10. Even if you set aside the issue of Davis’s innocence or guilt, the manner of his execution tonight is cruel and unnatural. If the execution goes ahead as expected, it would be the fourth scheduled execution date for this prisoner. In 2008 he was given a stay just 90 minutes before he was set to die. Experts in death row say such multiple experiences with imminent death is tantamount to torture.

This morning I woke up to read this email from Amnesty International, they said:

Dear Bren,

I’ve been down here at death row, and we just heard the horrific news.

After a torturous delay of more than 4 hours, the state of Georgia has just killed Troy Anthony Davis.

My heart is heavy. I am sad and angry. The state of Georgia has proven what we already know. Governments cannot be trusted with the awful power over life and death.

Today, Georgia didn’t just kill Troy Davis, they killed the faith and confidence that many Georgians, Americans and Troy Davis supporters worldwide used to have in our criminal justice system.

Wende, on our Abolish the Death Penalty Campaign team, met with Troy Davis yesterday to convey the support that he has had from all of you. He asked us to deliver this message back to you:

“The struggle for justice doesn’t end with me. This struggle is for all the Troy Davises who came before me and all the ones who will come after me. I’m in good spirits and I’m prayerful and at peace.”

Let’s take a moment to honor the life of Troy Davis and Mark MacPhail. Then, let’s take all of our difficult feelings and re-double our commitment to abolition of the death penalty.

Please pledge to continue this fight because it is far from over.

This Friday at 7 pm EST, please join us for a special call to discuss Troy Davis’ case, what your work means for the death penalty abolition movement as a whole and what we can do next.

I am Troy Davis. You are Troy Davis. We will not stop fighting for justice.

Thank you for everything you have done to make your voice heard.

In Solidarity,
Laura Moye
Director, Death Penalty Abolition Campaign
Amnesty International USA

Can you imagine it, being in Troy Davis shoes, 4 times you are told you are going to die and then it doesn’t happen when they say so?  Last night the execution was delayed by 4 hours according to this Guardian article, they said:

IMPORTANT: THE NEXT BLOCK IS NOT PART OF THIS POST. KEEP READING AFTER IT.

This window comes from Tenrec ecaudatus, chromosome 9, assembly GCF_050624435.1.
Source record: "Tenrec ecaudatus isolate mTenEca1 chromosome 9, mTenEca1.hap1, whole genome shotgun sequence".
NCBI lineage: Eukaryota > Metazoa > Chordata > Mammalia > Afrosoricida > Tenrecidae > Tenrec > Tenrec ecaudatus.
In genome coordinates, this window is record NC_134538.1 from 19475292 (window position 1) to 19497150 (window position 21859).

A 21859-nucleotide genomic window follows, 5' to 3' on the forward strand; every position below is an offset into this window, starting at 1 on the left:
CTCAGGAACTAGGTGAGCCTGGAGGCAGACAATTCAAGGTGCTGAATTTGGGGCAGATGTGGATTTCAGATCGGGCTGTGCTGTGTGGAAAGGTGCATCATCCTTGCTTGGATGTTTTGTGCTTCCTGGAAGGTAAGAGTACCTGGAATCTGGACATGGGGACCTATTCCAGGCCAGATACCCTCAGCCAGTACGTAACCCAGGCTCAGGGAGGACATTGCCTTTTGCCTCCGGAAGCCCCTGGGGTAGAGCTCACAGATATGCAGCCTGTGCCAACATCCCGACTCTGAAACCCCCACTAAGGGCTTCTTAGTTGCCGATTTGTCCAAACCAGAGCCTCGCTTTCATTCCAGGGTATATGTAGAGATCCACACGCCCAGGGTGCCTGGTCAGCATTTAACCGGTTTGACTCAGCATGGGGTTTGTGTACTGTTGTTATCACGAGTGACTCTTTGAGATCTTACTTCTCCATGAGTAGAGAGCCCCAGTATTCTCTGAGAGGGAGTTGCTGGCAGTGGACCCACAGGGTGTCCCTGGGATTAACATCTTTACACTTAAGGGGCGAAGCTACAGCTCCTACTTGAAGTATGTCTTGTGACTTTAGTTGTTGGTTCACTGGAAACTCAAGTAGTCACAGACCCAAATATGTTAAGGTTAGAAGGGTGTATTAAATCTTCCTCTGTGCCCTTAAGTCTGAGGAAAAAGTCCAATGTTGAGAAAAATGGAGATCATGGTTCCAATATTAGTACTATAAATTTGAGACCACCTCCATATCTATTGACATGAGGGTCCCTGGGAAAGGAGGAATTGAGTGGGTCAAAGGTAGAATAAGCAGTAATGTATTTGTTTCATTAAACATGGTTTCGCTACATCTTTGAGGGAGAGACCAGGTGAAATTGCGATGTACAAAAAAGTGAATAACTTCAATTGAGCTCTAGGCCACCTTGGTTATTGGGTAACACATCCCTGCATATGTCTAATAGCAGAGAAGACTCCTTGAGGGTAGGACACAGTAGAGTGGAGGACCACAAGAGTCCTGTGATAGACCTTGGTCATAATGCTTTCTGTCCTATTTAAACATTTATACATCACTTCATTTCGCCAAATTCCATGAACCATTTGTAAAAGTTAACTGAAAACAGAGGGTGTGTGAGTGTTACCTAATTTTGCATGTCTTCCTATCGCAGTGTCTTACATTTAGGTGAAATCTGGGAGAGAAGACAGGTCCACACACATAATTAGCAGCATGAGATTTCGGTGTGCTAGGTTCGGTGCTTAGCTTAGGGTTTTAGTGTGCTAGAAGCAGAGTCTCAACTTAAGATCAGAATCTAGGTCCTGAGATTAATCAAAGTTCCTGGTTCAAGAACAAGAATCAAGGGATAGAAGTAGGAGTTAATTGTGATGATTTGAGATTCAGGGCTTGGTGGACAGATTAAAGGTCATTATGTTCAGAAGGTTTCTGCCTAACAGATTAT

It was Davis’s fourth execution date, and it was dragged out, for more than four hours, to what must have been tortuous effect for the prisoner and his family.

They also reported Troy’s last words to the family of the person he is accused of murdering, Troy said to them:

“I want to talk to the MacPhail family, I was not responsible for what happened that night. I did not have a gun. I was not the one who took the life of your father, son, brother.”

There are many campaigners that want the death penalty brought back in this Country, I am out on the fence on it, but when you read of executions like this, I am thankful we are not a nation that holds the death penalty as a sentence.

Troy Davis should have at least been given the chance to prove his innocence in Court, he was denied his rights and it is barbaric, inhumane to make another person sit there for 4 hours waiting to die.

Two families today grieve and today we see the true meaning of when Justice failed.

And I think this tweet sums it up perfectly:


Can you imagine today, someone telling you that at 11pm tonight you will have a heart-attack and die and then when that time arrives and goes nothing happens,? The hopes that you must have that you may live  and be spared such a death are given to you for 4 hours and then those hopes and prayers are taken away forever.

That is not being humane, that is being barbaric.  How can we instil democracy on other nations when there are faults in our own democracy?